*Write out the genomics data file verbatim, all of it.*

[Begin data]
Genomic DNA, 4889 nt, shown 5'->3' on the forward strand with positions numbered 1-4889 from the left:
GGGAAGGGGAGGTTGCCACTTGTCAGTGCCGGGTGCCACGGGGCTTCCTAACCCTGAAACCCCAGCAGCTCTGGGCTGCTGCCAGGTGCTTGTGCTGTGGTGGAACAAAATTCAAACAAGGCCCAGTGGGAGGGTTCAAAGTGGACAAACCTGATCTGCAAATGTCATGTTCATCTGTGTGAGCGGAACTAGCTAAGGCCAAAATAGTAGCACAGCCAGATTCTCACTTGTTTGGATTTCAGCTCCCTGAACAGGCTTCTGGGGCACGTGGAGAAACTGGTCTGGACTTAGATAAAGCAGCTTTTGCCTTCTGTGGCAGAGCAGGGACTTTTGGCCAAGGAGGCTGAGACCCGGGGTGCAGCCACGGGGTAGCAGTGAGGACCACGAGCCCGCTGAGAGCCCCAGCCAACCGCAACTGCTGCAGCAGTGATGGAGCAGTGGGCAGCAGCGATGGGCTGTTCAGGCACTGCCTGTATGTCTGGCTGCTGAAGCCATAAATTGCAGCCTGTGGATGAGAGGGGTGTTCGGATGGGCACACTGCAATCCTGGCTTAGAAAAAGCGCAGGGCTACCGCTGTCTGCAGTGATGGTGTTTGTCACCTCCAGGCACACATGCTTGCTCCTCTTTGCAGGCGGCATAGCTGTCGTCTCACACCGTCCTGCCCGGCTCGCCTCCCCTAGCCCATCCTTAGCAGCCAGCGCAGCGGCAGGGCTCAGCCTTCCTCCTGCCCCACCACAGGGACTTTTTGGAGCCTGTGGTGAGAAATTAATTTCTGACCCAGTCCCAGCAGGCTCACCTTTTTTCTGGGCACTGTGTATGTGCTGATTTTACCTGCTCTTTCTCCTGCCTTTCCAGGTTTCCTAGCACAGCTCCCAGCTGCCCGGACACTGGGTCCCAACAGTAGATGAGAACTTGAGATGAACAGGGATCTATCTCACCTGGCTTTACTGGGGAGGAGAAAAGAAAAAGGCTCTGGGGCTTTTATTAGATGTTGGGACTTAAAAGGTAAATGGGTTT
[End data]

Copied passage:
Genomic DNA, 4889 nt, shown 5'->3' on the forward strand with positions numbered 1-4889 from the left:
GGGAAGGGGAGGTTGCCACTTGTCAGTGCCGGGTGCCACGGGGCTTCCTAACCCTGAAACCCCAGCAGCTCTGGGCTGCTGCCAGGTGCTTGTGCTGTGGTGGAACAAAATTCAAACAAGGCCCAGTGGGAGGGTTCAAAGTGGACAAACCTGATCTGCAAATGTCATGTTCATCTGTGTGAGCGGAACTAGCTAAGGCCAAAATAGTAGCACAGCCAGATTCTCACTTGTTTGGATTTCAGCTCCCTGAACAGGCTTCTGGGGCACGTGGAGAAACTGGTCTGGACTTAGATAAAGCAGCTTTTGCCTTCTGTGGCAGAGCAGGGACTTTTGGCCAAGGAGGCTGAGACCCGGGGTGCAGCCACGGGGTAGCAGTGAGGACCACGAGCCCGCTGAGAGCCCCAGCCAACCGCAACTGCTGCAGCAGTGATGGAGCAGTGGGCAGCAGCGATGGGCTGTTCAGGCACTGCCTGTATGTCTGGCTGCTGAAGCCATAAATTGCAGCCTGTGGATGAGAGGGGTGTTCGGATGGGCACACTGCAATCCTGGCTTAGAAAAAGCGCAGGGCTACCGCTGTCTGCAGTGATGGTGTTTGTCACCTCCAGGCACACATGCTTGCTCCTCTTTGCAGGCGGCATAGCTGTCGTCTCACACCGTCCTGCCCGGCTCGCCTCCCCTAGCCCATCCTTAGCAGCCAGCGCAGCGGCAGGGCTCAGCCTTCCTCCTGCCCCACCACAGGGACTTTTTGGAGCCTGTGGTGAGAAATTAATTTCTGACCCAGTCCCAGCAGGCTCACCTTTTTTCTGGGCACTGTGTATGTGCTGATTTTACCTGCTCTTTCTCCTGCCTTTCCAGGTTTCCTAGCACAGCTCCCAGCTGCCCGGACACTGGGTCCCAACAGTAGATGAGAACTTGAGATGAACAGGGATCTATCTCACCTGGCTTTACTGGGGAGGAGAAAAGAAAAAGGCTCTGGGGCTTTTATTAGATGTTGGGACTTAAAAGGTAAATGGGTTT